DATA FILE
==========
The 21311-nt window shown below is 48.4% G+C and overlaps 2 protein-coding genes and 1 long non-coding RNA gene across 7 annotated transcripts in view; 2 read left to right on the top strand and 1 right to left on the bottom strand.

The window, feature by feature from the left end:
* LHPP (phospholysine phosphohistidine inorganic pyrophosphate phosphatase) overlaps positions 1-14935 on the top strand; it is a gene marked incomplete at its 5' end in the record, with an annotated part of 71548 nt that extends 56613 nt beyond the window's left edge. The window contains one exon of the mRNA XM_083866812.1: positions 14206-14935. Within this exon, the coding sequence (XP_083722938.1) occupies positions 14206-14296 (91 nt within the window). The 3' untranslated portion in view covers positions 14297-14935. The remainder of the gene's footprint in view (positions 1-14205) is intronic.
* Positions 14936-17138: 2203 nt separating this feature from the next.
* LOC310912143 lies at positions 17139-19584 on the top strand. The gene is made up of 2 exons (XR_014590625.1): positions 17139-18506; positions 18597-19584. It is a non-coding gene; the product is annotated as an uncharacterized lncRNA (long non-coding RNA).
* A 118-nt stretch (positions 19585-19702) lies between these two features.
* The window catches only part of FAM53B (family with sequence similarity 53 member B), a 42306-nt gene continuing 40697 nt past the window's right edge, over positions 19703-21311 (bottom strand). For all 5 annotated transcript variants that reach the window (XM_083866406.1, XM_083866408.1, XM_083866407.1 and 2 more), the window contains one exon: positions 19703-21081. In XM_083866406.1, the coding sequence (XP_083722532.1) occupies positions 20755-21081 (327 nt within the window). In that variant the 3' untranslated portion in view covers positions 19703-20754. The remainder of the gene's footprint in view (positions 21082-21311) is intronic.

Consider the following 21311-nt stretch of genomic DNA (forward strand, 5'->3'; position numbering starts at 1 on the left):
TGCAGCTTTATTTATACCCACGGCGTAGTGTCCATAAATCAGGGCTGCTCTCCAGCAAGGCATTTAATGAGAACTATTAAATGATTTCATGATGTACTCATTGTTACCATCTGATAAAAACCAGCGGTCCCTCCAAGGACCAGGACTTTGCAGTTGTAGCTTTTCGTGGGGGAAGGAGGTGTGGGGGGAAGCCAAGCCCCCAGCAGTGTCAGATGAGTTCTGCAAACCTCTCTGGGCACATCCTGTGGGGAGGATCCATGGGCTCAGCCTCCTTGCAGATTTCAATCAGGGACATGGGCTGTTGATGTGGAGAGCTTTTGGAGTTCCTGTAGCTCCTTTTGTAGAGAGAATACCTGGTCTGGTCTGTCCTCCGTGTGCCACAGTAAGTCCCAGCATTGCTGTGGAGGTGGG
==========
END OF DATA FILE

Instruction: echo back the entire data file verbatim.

The 21311-nt window shown below is 48.4% G+C and overlaps 2 protein-coding genes and 1 long non-coding RNA gene across 7 annotated transcripts in view; 2 read left to right on the top strand and 1 right to left on the bottom strand.

The window, feature by feature from the left end:
* LHPP (phospholysine phosphohistidine inorganic pyrophosphate phosphatase) overlaps positions 1-14935 on the top strand; it is a gene marked incomplete at its 5' end in the record, with an annotated part of 71548 nt that extends 56613 nt beyond the window's left edge. The window contains one exon of the mRNA XM_083866812.1: positions 14206-14935. Within this exon, the coding sequence (XP_083722938.1) occupies positions 14206-14296 (91 nt within the window). The 3' untranslated portion in view covers positions 14297-14935. The remainder of the gene's footprint in view (positions 1-14205) is intronic.
* Positions 14936-17138: 2203 nt separating this feature from the next.
* LOC310912143 lies at positions 17139-19584 on the top strand. The gene is made up of 2 exons (XR_014590625.1): positions 17139-18506; positions 18597-19584. It is a non-coding gene; the product is annotated as an uncharacterized lncRNA (long non-coding RNA).
* A 118-nt stretch (positions 19585-19702) lies between these two features.
* The window catches only part of FAM53B (family with sequence similarity 53 member B), a 42306-nt gene continuing 40697 nt past the window's right edge, over positions 19703-21311 (bottom strand). For all 5 annotated transcript variants that reach the window (XM_083866406.1, XM_083866408.1, XM_083866407.1 and 2 more), the window contains one exon: positions 19703-21081. In XM_083866406.1, the coding sequence (XP_083722532.1) occupies positions 20755-21081 (327 nt within the window). In that variant the 3' untranslated portion in view covers positions 19703-20754. The remainder of the gene's footprint in view (positions 21082-21311) is intronic.

Consider the following 21311-nt stretch of genomic DNA (forward strand, 5'->3'; position numbering starts at 1 on the left):
TGCAGCTTTATTTATACCCACGGCGTAGTGTCCATAAATCAGGGCTGCTCTCCAGCAAGGCATTTAATGAGAACTATTAAATGATTTCATGATGTACTCATTGTTACCATCTGATAAAAACCAGCGGTCCCTCCAAGGACCAGGACTTTGCAGTTGTAGCTTTTCGTGGGGGAAGGAGGTGTGGGGGGAAGCCAAGCCCCCAGCAGTGTCAGATGAGTTCTGCAAACCTCTCTGGGCACATCCTGTGGGGAGGATCCATGGGCTCAGCCTCCTTGCAGATTTCAATCAGGGACATGGGCTGTTGATGTGGAGAGCTTTTGGAGTTCCTGTAGCTCCTTTTGTAGAGAGAATACCTGGTCTGGTCTGTCCTCCGTGTGCCACAGTAAGTCCCAGCATTGCTGTGGAGGTGGG